Canh Recipes

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Canh Chua Tom Recipe (Vietnamese Shrimp Soup) Recipe

Canh chua tôm literally translates to "sour shrimp soup" in Vietnamese. The name and the flavor come from the combination of kaffir lime leaves, tamarind and pineapple. A hint of spiciness from Thai chiles makes the soup especially soothing. I've been a bit under the weather the past few days and the warm broth worked wonders on my congestion.

There are many variations of this seafood recipe. In this particular version, I mixed oyster mushrooms and fresh water chestnuts, which added crunch to the soup. I served it as a main course, so I added rice round noodles to make the meal complete. If you decide to serve it at an Asian-themed dinner, this canh (soup) is a light way to start a meal.


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Canh Khoai Mo Recipe (Vietnamese Yam and Shrimp Soup) Recipe

Khoai mỡ is an exotic yam that originates from Asia. The root vegetable has a rough, charcoal-colored skin with a creamy flesh. It's grated and cooked until soften. The texture is unique once it's cooked. It's resembles pork fat, hence the word "mỡ", which means "fat" ("khoai" means "potato"). Like many other Buddhist vegetarian dishes, this ingredient is used to imitate meat. However, this time I served it with shrimp balls and taro pieces ("khoai cao") in a soup.

This vegetable was not available in France, so I didn't have it as a child. I first tasted it in a temple in Saigon. It’s very versatile, and can be served either as a dessert or in a "canh" ("soup" in Vietnamese). Khoai mỡ is one of those ingredients that are quite expensive in America but cost almost nothing in Saigon. In Vietnam, this type of root vegetable are planted in great abundance but here, in the US, canh khoai mỡ is more a nostalgic dish that takes you down memory lane if you grew up in Vietnam.


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Canh Bi Do Tom Recipe (Vietnamese Pumpkin and Shrimp Soup) Recipe

Canh bí đỏ nấu tôm tươi literally translates to "pumpkin soup cooked with fresh shrimp". The natural sweetness from the shrimp pairs wonderfully with pumpkin. My mom’s trick to give the shrimp a better consistency is to blend in a few baby squid with the shrimp. If that scares you, you can omit it; the soup will still be yummy.

Soup is the quintessential Vietnamese comfort food, and this is a very tasty example. It is but one of many variations of soups that are served as a component of a typical Vietnamese meal. Traditionally, a Vietnamese meal is composed of jasmine rice, a meat or seafood dish and a bowl of soup on the side. If you’re planning a Vietnamese feast, consider serving it with grilled chicken.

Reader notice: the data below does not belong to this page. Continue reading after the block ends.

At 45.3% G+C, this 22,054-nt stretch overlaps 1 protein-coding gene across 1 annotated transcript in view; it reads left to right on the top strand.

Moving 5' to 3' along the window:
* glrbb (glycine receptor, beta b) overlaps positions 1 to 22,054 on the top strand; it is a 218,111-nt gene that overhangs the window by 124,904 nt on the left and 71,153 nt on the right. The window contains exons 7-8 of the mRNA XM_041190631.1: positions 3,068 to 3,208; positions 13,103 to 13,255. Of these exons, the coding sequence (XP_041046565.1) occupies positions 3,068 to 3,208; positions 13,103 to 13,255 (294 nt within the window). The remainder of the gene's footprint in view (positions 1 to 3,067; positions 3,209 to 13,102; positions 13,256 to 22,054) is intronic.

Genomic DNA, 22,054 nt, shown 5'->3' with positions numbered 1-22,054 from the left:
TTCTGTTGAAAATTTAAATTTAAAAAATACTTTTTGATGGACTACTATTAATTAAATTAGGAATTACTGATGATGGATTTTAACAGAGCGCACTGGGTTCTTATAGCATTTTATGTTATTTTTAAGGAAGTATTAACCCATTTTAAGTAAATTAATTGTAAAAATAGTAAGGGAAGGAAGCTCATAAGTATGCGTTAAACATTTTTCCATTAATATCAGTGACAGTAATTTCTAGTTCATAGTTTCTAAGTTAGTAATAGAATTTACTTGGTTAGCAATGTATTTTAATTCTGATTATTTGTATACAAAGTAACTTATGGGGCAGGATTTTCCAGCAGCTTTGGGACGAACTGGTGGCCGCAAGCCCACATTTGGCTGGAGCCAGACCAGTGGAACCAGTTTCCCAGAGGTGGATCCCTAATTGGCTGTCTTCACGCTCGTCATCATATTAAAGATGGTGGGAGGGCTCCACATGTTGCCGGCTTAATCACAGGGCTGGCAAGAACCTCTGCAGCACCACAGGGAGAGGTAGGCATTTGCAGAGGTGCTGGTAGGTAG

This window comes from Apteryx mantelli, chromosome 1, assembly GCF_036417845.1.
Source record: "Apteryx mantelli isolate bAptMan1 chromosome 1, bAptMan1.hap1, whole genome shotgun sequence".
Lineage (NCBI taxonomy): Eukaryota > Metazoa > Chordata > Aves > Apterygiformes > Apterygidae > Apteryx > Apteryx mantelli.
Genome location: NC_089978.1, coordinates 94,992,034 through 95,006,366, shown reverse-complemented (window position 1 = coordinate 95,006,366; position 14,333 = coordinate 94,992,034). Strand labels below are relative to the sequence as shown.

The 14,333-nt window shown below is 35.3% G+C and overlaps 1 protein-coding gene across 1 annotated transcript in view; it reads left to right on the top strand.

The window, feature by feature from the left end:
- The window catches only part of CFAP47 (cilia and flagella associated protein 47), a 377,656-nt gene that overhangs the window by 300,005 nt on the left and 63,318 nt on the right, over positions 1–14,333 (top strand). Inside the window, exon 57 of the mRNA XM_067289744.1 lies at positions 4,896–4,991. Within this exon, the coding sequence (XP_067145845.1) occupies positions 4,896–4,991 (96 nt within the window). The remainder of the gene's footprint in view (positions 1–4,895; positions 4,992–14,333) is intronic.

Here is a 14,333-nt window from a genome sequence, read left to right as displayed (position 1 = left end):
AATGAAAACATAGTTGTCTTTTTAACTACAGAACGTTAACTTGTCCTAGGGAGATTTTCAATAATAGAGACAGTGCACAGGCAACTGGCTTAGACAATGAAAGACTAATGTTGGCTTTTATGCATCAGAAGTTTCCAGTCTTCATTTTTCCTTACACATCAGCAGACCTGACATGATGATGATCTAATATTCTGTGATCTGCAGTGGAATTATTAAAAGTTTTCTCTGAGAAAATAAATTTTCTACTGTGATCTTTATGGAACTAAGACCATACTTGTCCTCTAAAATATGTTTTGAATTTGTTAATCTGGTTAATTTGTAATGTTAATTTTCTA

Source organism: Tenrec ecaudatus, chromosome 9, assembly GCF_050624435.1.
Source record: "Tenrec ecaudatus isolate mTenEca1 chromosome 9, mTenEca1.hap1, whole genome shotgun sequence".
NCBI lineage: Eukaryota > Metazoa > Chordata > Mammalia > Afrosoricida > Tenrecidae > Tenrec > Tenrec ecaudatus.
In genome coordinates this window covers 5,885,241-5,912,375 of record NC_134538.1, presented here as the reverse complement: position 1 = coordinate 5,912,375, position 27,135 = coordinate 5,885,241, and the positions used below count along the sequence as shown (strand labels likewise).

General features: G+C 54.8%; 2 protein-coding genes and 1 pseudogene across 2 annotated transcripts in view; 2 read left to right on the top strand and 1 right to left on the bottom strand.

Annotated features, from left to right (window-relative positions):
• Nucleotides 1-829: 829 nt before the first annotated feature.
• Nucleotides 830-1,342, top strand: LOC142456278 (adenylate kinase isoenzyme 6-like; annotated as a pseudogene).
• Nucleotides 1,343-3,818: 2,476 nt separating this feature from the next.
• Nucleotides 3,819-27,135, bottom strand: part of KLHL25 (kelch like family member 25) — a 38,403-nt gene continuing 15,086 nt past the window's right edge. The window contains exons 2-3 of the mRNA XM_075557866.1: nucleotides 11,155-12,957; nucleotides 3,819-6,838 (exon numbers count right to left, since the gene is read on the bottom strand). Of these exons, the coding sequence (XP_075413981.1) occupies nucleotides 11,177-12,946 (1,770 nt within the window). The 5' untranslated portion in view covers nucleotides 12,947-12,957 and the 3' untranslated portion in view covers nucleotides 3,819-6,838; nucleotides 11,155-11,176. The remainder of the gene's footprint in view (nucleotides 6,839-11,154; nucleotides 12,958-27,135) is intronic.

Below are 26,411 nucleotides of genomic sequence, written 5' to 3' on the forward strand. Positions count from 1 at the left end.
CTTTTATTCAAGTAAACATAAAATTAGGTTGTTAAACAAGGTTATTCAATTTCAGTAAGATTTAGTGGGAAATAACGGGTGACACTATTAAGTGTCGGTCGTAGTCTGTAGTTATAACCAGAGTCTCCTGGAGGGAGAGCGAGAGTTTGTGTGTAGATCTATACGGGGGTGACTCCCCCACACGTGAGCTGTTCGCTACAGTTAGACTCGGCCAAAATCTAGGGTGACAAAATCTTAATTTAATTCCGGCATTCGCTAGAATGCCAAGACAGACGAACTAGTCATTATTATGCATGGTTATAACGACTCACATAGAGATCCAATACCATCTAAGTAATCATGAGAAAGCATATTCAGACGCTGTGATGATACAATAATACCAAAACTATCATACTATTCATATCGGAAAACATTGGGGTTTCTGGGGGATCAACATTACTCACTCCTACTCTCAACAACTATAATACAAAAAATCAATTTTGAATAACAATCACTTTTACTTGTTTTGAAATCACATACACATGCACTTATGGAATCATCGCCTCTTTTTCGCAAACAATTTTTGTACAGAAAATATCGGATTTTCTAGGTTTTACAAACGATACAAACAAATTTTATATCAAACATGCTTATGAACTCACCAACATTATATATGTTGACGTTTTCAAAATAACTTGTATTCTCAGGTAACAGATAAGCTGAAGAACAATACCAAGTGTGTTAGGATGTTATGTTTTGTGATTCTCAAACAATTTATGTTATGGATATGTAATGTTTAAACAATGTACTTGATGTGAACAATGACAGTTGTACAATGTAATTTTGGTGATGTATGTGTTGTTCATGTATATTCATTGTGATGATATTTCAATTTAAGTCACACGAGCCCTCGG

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Canh Bap Cuon (Stuffed Cabbage Soup Recipe) Recipe

Canh bắp cải cuốn, which literally translates to stuffed cabbage wrap soup is my way of using the leftover potsticker filling I recently made. I stuffed the leftover mixture into whole cabbage leaves that were previously softened by par-boiling. I served them phở-style, meaning that I brought them to the table in bowls and then covered them with celery and carrot broth just before everyone dug in.

Creating little cabbage “gifts” is a great way to vary the vegetarian meals we've been having this week for Tết (Vietnamese Lunar New Year, on February 3rd). I tied the cabbage with green onions strings. The entire thing is edible and looks very playful.


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Bun Bo Hue Recipe (Hue-Style Vietnamese Beef Noodle Soup) Recipe

If you're familiar with phở, bún bò Huế is another beef rice noodle soup. The beef soup dish originated in the city of Huế, the old imperial capital of Vietnam. Like traditional phở bò, the broth of bún bò Huế is simmered with beef bones and Asian spices such as ginger, but the similarities pretty much end there. The real difference is that the broth is finished with lemongrass and red chiles.

I made a very basic soup with thinly sliced beef shanks, but some people are more adventurous and add pig knuckles, congealed pig blood called huyết (which I do not like), and serve shrimp paste on the side as a condiment. I garnished the soup with the commonly used bean sprouts, lime wedges, cilantro and raw sliced white onions, thinly sliced purple cabbage and shredded iceberg lettuce. Purple cabbage makes sense because it most closely resembles the texture of banana flowers, which are traditionally included in bún bò Huế. The taste is obviously different though.

Once the dish is prepared, everyone should roll up their sleeves and commence slurping down the bowl of beef broth in front of them. This is not a subtle dish; your taste buds will be bombarded with sweet, savory and spicy flavors. My mouth waters just thinking about it!


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